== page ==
Given an input LR image of size , we first upsample it to the size of the final HR image using bicubic interpolation, where means the scale factor. With this simple trick, the network earns a relatively good starting point, making the training process converge faster. It also keeps pixel-to-pixel correspondence between input and output. In the following sections, we mark and as HR and LR image, respectively, with both having size .
In the proposed approach, we use parsing maps as the cell’s geometry prior. So prior estimation equals semantic segmentation. The network takes as input and estimates a three-channel parsing map , which represents the region of the nucleus, cytoplasm, and backgrounds, respectively.
We follow the design philosophy of U-net structure as illustrated in Ref. 18, which has been successfully utilized in the field of microscopy image segmentation. Nevertheless, there are still some differences between U-net and our proposed network. First, in the U-net, spatial size of the feature maps keeps shrinking in the encoder module and expanding in the decoder module, and we use zero-padding to keep spatial size unchanged during convolutions in the proposed network. Second, we half the channels of feature maps in U-net, since we found this light version still obtained good results. There also exist some semantic segmentation models more powerful than U-net such as Refs. 1920.21.22.–23. These methods focus on large natural image datasets such as VOC201224 and COCO,25 which contain tens of semantic class and dense detection targets. We use the relatively small U-net for the consideration of computation speed.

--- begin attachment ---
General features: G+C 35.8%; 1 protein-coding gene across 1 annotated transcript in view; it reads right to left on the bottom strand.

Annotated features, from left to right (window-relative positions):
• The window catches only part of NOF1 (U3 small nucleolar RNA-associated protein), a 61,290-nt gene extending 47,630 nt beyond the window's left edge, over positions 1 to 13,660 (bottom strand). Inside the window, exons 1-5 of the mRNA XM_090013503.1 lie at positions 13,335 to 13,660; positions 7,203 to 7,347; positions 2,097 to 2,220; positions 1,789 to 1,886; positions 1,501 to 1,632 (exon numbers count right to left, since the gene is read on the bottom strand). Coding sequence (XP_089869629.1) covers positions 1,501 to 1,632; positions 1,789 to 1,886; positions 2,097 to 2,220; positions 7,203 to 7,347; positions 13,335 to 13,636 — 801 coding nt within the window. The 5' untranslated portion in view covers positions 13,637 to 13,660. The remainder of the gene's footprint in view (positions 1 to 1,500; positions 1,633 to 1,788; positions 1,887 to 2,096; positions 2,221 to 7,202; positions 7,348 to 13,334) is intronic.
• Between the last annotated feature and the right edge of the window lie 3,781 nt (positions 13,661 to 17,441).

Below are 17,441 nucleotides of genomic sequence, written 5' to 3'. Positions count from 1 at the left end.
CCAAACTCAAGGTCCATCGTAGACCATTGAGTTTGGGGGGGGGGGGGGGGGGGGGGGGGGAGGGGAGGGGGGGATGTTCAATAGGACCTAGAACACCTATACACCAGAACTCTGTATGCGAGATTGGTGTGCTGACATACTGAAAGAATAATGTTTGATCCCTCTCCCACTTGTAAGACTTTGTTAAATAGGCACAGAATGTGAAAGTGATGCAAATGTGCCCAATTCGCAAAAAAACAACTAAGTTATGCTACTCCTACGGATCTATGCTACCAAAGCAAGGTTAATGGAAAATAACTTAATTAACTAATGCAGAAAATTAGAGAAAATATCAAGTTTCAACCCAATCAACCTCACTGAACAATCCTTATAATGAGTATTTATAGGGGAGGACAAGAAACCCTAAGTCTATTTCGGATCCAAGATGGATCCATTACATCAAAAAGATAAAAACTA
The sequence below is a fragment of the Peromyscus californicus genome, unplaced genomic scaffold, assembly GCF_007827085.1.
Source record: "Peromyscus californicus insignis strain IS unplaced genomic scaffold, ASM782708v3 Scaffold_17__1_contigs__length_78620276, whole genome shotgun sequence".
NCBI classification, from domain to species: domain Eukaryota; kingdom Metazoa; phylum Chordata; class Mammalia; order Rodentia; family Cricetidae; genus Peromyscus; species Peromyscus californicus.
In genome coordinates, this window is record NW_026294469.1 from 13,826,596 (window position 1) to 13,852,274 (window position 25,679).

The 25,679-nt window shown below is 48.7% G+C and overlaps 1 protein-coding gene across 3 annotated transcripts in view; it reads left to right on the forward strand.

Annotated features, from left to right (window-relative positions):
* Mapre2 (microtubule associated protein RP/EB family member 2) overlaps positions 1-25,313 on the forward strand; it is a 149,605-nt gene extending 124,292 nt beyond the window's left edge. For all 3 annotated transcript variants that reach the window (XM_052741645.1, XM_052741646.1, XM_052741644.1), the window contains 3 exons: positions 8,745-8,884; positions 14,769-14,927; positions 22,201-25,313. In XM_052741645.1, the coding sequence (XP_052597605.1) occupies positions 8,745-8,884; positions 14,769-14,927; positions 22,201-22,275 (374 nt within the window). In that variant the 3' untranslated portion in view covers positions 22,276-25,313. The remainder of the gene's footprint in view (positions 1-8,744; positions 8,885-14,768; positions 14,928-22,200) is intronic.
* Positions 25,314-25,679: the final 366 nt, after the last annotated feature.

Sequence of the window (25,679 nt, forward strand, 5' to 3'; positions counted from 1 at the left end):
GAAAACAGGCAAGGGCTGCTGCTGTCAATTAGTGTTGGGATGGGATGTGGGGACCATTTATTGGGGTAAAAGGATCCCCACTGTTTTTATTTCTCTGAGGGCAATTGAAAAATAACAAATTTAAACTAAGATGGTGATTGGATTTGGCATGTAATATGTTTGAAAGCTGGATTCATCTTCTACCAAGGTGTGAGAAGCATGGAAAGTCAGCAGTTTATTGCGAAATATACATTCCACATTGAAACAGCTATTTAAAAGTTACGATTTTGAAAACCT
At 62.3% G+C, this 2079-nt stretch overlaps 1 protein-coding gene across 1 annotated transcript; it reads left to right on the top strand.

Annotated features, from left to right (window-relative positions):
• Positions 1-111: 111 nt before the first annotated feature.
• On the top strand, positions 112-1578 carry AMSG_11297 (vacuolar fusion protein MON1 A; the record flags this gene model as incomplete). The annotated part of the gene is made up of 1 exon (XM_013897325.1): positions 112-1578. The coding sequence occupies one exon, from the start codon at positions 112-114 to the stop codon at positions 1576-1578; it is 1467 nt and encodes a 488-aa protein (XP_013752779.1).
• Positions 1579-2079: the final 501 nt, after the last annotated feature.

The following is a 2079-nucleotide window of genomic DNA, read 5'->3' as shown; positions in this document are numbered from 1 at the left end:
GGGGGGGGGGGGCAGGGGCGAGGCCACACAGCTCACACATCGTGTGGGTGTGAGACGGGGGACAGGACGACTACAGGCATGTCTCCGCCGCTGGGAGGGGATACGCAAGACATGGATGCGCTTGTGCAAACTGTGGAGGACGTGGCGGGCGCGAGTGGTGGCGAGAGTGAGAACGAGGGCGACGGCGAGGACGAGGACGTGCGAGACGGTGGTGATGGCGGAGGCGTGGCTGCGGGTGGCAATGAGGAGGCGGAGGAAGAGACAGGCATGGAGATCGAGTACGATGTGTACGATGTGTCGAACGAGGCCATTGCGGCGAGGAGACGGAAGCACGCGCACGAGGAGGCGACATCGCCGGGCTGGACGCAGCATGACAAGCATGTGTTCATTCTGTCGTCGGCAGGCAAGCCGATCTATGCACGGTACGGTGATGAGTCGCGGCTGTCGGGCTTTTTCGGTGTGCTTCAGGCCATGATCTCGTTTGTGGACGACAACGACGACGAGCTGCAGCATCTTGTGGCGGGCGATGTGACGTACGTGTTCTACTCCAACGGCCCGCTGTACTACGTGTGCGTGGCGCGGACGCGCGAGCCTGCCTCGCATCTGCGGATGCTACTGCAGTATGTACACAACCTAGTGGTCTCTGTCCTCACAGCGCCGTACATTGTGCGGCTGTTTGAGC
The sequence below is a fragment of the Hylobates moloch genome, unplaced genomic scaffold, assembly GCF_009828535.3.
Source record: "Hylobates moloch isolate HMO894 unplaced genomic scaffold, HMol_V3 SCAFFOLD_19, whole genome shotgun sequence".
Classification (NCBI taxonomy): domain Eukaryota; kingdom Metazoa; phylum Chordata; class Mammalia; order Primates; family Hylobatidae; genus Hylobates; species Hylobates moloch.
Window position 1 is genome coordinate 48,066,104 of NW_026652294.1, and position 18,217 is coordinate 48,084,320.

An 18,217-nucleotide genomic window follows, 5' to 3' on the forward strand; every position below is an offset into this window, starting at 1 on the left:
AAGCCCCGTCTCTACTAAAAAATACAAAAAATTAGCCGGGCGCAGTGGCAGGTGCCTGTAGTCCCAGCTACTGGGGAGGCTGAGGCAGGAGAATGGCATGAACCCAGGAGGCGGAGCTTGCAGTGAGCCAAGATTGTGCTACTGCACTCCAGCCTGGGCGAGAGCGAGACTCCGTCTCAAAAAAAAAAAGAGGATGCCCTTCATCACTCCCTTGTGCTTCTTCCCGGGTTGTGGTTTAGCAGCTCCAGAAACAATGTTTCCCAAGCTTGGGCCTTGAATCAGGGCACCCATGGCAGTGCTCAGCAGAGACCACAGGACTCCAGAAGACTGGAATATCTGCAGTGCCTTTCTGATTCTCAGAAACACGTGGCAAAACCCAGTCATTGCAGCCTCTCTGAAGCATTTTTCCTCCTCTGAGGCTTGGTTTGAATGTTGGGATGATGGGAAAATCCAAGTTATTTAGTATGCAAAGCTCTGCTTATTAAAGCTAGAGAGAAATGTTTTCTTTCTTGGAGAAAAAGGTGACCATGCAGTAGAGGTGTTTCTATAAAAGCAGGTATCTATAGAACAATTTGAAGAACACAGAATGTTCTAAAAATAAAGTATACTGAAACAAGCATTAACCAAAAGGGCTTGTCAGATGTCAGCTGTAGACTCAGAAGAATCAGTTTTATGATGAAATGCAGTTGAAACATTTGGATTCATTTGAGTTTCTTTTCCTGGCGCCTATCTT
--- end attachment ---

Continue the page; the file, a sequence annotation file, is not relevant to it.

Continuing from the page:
The architecture of our SR network is illustrated in Fig. 1(a). Our network can be divided into the following parts: LR feature encoder, mask encoder, and SR decoder.
The basic unit of our SR network is residual block similar to enhanced deep residual networks for single image super-resolution (EDSR).6 The block is built by a sequence of two convolution layers, and each convolution layer is followed by a Leaky rectified linear unit (ReLU). Batch normalization (BN) is discarded because it may break the diversity of images.